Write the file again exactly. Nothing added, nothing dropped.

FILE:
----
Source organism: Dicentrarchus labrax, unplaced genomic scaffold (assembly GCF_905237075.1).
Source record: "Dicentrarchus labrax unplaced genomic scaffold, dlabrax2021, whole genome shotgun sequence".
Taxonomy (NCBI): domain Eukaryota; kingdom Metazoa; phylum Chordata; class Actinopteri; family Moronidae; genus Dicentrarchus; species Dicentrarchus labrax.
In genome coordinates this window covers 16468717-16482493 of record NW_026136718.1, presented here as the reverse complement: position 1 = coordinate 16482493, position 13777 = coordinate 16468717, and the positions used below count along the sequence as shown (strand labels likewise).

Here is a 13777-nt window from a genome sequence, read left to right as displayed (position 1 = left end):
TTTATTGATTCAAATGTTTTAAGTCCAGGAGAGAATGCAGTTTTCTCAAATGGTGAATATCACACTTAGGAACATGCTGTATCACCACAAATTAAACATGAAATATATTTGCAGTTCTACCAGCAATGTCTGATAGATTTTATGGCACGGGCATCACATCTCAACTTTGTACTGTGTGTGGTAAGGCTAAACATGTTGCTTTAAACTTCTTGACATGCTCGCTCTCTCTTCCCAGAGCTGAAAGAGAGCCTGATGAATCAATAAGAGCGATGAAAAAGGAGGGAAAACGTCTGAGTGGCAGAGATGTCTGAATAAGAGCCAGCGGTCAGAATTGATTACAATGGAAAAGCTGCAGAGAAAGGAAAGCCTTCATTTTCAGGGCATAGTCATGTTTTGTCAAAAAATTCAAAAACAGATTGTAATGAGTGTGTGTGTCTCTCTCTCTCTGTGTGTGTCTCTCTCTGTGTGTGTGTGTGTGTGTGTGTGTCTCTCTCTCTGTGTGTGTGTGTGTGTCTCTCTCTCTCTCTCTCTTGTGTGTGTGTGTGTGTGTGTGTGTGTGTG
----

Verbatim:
Source organism: Dicentrarchus labrax, unplaced genomic scaffold (assembly GCF_905237075.1).
Source record: "Dicentrarchus labrax unplaced genomic scaffold, dlabrax2021, whole genome shotgun sequence".
Taxonomy (NCBI): domain Eukaryota; kingdom Metazoa; phylum Chordata; class Actinopteri; family Moronidae; genus Dicentrarchus; species Dicentrarchus labrax.
In genome coordinates this window covers 16468717-16482493 of record NW_026136718.1, presented here as the reverse complement: position 1 = coordinate 16482493, position 13777 = coordinate 16468717, and the positions used below count along the sequence as shown (strand labels likewise).

Here is a 13777-nt window from a genome sequence, read left to right as displayed (position 1 = left end):
TTTATTGATTCAAATGTTTTAAGTCCAGGAGAGAATGCAGTTTTCTCAAATGGTGAATATCACACTTAGGAACATGCTGTATCACCACAAATTAAACATGAAATATATTTGCAGTTCTACCAGCAATGTCTGATAGATTTTATGGCACGGGCATCACATCTCAACTTTGTACTGTGTGTGGTAAGGCTAAACATGTTGCTTTAAACTTCTTGACATGCTCGCTCTCTCTTCCCAGAGCTGAAAGAGAGCCTGATGAATCAATAAGAGCGATGAAAAAGGAGGGAAAACGTCTGAGTGGCAGAGATGTCTGAATAAGAGCCAGCGGTCAGAATTGATTACAATGGAAAAGCTGCAGAGAAAGGAAAGCCTTCATTTTCAGGGCATAGTCATGTTTTGTCAAAAAATTCAAAAACAGATTGTAATGAGTGTGTGTGTCTCTCTCTCTCTGTGTGTGTCTCTCTCTGTGTGTGTGTGTGTGTGTGTGTGTCTCTCTCTCTGTGTGTGTGTGTGTGTCTCTCTCTCTCTCTCTCTTGTGTGTGTGTGTGTGTGTGTGTGTGTGTG